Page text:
How’s it goin’, eh? You hoser!
I had a lot of fun spinning a George Carlin record the other day, and decided I needed to pick up a few more old comedy albums for kicks. And at the top of my list is one I used to have on cassette and quite literally wore out, Bob & Doug McKenzie’s Great White North.
I discovered Bob & Doug’s “Great White North” comedy sketches on late-night playings of SCTV sometime around 1983-84. Back then I’m pretty sure these were coming in on UHF – they weren’t even on cable, I had to use an antenna on my tiny TV to try to tune in. In general I wasn’t a huge SCTV fan, so it would be quite disappointing if I stayed up late to watch and they didn’t run a Bob & Doug segment. Fortunately I had the album.
If you’re not familiar with Bob & Doug McKenzie (played by Rick Moranis and Dave Thomas), the characters were a couple of overly stereotypical, rural Canadians who smoked, drank beer, fried up back bacon, and were complete and total idiots. Sometimes the segments were awesome… and sometimes awful. You never quite knew what you were going to get, and all of them completely ad libbed. But they were popular enough to spawn an album of the same name, which made it to #1 in the Canadian charts and peaked at #8 on Billboard, selling over a million copies in North America and resulting in an utterly amazing movie entitled Strange Brew. Sophmoric? Check. Stereotypes? Check. But say what you will – the Bob & Doug characters were popular on both sides of the border.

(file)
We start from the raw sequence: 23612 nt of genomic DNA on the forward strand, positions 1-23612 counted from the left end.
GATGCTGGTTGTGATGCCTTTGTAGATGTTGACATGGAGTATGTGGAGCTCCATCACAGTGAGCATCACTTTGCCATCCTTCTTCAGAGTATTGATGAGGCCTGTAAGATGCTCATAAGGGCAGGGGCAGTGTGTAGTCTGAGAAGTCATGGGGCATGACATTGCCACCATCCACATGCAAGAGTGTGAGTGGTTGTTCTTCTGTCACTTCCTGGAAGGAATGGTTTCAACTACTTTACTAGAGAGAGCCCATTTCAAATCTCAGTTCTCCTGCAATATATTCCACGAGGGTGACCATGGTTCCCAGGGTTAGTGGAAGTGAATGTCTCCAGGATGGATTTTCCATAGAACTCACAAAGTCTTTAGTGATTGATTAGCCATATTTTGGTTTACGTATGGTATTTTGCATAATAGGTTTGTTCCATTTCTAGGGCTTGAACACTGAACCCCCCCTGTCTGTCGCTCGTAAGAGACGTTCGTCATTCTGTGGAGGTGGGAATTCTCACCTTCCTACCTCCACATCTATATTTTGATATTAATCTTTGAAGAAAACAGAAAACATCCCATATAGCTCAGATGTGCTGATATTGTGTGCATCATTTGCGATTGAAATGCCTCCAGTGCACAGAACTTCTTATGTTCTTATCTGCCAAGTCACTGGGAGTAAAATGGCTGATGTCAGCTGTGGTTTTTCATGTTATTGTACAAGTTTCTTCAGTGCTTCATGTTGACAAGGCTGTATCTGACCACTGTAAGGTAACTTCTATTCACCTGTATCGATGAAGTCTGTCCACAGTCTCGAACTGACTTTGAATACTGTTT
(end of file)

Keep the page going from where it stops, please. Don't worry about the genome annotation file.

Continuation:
I was stoked to find a pristine copy of this at Amoeba down in Los Angeles a few weeks ago. I almost decided to crash out in my hotel room after having my flight home cancelled, but figured what the hell and braved the traffic into Hollywood. And finding this thing made the whole trip worthwhile.
I haven’t listened to Great White North in probably 25 years, though their skit “Twelve Days of Christmas” still gets played on the radio every year. And frankly I forgot how ridiculous it is. Skits about playing Russian roulette with shaken cans of beer (“Beer Hunter”)… musings about black holes… and song called “Take Off” featuring none other than Geddy Lee of Rush fame (Take off, to the great white north… It’s a beauty way to go…). It was also educational, back in the day teaching me the old “double it and add 30” rule for converting Celsius and Fahrenheit (which I still use today). Hearing these two goofballs, one voice out of each speaker, brought back a lot of memories. I’m not going to say it held up great, and I probably won’t go back to it often, but it was still fun to hear it all again.